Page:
Saturday, January 30, 2010

LowRes 2009 Movie Awards: Part 5, The Lead Actors

My look back at the best of 2009 (and my semi-sad fantasia of If I Had an Oscar Ballot) continues with a look at the lead acting categories.

Previously: 25 Best Moments; Worst Movies/Performances; Best Trailers; Best Supporting Actors; Major Techs

Jeff Bridges - Crazy Heart
Matt Damon - The Informant!
Colin Firth - A Single Man
Ben Foster - The Messenger
Joseph Gordon-Levitt - (500) Days of Summer
Jeremy Renner - The Hurt Locker

What a wonderfully packed category this year. Even with my nominations teased out to six, I still feel like any one of the runners-up (below) would be more than worthy of getting a real award (i.e. not a fakey one on Blogger). Not that any of them ever would. Still, it pains me (PAINS! ME!) to leave guys like Rockwell and Kraskinski out of the nomination circle. But I'll try to soldier on.

Bridges and Firth will both be pulling down Oscar nominations next week, and rightly so. They both carry their respective films -- neither of which are bad movies, but they're both so intensely centered around their main characters that the weight gets put on the actors' shoulders anyway. Interestingly, each imbues his respective film with the exact opposite qualities: Firth pulls you deep into George's sadness and grief and fleeting passions, providing a weight of emotion that Tom Ford's vivid artifice can't bring on its own; meanwhile, one of my favorite things about Bridges's performance is how he doesn't let us wallow in Bad Blake's despair and self-pity too long. It's there, of course, but it never feels indulgent, and you never feel Blake is so far gone that you no longer care to see him get better.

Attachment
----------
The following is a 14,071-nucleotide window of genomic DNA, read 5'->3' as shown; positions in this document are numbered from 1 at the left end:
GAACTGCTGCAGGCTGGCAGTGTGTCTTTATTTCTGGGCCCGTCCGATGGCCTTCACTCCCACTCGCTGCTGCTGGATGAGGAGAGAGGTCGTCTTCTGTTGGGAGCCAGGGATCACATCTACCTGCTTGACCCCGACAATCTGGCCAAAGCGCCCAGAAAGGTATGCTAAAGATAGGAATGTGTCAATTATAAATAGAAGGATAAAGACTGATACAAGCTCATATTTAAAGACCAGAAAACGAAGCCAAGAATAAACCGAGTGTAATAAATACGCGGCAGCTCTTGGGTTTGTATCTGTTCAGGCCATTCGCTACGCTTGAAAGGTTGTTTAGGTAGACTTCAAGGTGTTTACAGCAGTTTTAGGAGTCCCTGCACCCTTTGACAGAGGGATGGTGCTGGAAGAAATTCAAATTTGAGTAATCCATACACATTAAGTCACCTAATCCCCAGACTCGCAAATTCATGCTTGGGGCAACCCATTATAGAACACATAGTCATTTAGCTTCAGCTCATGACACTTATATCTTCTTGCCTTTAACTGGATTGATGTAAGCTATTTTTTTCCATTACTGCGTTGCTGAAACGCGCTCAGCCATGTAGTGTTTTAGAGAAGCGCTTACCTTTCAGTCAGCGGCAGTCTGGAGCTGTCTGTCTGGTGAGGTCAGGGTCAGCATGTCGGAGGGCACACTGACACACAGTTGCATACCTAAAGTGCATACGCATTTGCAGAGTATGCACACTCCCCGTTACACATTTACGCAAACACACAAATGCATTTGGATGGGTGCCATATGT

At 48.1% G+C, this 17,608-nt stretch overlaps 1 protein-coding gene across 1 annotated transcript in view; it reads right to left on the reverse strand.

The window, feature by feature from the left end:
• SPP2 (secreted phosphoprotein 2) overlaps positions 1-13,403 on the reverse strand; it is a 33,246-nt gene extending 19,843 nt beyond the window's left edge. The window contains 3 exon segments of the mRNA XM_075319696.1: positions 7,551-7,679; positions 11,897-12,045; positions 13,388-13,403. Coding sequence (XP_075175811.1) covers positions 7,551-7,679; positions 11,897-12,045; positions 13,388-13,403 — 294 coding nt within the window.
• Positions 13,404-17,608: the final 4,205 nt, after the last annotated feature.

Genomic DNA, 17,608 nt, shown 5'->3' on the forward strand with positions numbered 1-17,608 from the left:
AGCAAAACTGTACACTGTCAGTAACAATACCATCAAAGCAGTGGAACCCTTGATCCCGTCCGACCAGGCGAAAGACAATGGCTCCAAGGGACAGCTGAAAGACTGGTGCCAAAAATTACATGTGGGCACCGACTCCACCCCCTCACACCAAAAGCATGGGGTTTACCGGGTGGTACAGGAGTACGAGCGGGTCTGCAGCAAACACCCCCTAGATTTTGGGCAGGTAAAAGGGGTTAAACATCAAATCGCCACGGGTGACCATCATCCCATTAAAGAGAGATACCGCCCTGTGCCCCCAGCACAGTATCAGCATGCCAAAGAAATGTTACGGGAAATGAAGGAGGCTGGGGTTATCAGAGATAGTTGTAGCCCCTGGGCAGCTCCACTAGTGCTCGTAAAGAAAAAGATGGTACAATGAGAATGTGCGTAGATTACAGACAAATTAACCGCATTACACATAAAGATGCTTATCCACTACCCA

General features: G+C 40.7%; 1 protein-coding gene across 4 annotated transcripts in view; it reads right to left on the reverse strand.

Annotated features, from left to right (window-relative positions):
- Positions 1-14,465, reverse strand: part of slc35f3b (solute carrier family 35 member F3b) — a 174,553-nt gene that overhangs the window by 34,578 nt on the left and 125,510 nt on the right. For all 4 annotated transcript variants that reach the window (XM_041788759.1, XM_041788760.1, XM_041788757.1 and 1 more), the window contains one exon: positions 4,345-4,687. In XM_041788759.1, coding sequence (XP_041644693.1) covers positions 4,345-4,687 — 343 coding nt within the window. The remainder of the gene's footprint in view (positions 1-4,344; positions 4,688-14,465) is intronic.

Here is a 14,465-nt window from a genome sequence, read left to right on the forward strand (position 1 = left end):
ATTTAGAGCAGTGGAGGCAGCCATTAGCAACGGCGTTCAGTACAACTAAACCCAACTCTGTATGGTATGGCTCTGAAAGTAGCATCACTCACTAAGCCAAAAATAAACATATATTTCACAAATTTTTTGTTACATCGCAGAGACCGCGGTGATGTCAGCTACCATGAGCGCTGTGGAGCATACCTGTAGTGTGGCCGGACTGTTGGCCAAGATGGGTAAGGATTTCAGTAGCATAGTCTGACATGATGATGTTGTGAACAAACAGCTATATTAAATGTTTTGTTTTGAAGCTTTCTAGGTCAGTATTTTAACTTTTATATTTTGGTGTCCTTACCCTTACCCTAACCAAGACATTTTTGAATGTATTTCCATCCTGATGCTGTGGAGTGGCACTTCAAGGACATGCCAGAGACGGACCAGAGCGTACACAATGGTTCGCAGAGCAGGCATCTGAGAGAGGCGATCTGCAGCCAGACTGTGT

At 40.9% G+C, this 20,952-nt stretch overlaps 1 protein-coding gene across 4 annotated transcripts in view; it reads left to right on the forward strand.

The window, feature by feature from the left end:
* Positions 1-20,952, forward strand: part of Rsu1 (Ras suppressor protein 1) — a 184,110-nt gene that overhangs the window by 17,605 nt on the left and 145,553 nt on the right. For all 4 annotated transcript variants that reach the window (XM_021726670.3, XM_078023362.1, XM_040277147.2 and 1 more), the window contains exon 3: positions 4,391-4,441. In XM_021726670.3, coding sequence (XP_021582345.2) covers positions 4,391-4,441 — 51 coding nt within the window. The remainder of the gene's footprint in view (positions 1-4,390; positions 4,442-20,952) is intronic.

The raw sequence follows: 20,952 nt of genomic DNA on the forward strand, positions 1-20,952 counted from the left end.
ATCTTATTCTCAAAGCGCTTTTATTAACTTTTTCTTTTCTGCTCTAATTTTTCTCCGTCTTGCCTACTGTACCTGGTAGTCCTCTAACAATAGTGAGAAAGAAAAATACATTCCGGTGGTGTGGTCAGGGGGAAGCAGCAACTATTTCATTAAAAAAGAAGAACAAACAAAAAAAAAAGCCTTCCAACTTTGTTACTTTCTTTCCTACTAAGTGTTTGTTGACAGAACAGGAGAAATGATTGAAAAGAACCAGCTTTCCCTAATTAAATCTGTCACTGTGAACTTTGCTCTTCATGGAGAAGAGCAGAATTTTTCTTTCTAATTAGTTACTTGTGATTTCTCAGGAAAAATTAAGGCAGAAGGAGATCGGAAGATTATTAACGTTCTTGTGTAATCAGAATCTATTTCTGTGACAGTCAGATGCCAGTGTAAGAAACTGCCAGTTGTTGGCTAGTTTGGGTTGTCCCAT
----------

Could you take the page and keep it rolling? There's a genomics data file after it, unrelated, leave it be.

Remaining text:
Jeremy Renner also might get Oscar-nominated, which would be one of the more underrated miracles of modern award-watching. His performance is all impenetrable angles and distancing bravado, halfway between the James Dean anti-authoritarian model that has persisted for 50 years in American culture and a new kind of Aspergersy disobedience where active rebellion is traded for something more compulsory and instinctual and inarticulate. The answer to "What are you rebelling against?" is less "What do you got?" and more "What are you talking about?"

Ben Foster gives the best performance in his movie despite the fact that he's gotten the least attention for it. He nails his character's blend of heroic impulses (he really can't help himself when he sees Samantha Morton's crying widow) and a baseline revulsion at how little he's actually able to do.

It's interesting to contrast Matt Damon's work in The Informant with JGL in 500 Days... since both performances are so charisma-based. (If you haven't noticed lo these many blogging years, I tend to value well-modulated charisma more than most.) Damon harnessed a kind of anti-charisma as his character blended obnoxious self-entitlement with a dexterous relationship with the truth. Meanwhile, Gordon-Levitt got to both sides a romantic apocalypse and combined it with a serious make-me-want-to-be-his-boyfriend-ness.

Runners Up: Sam Rockwell (Moon); Ben Whishaw (Bright Star); John Krasinski (Away We Go); Edgar Flores (Sin Nombre).


Abbie Cornish - Bright Star
Carey Mulligan - An Education
Gabourey Sidibe - Precious
Meryl Streep - Julie & Julia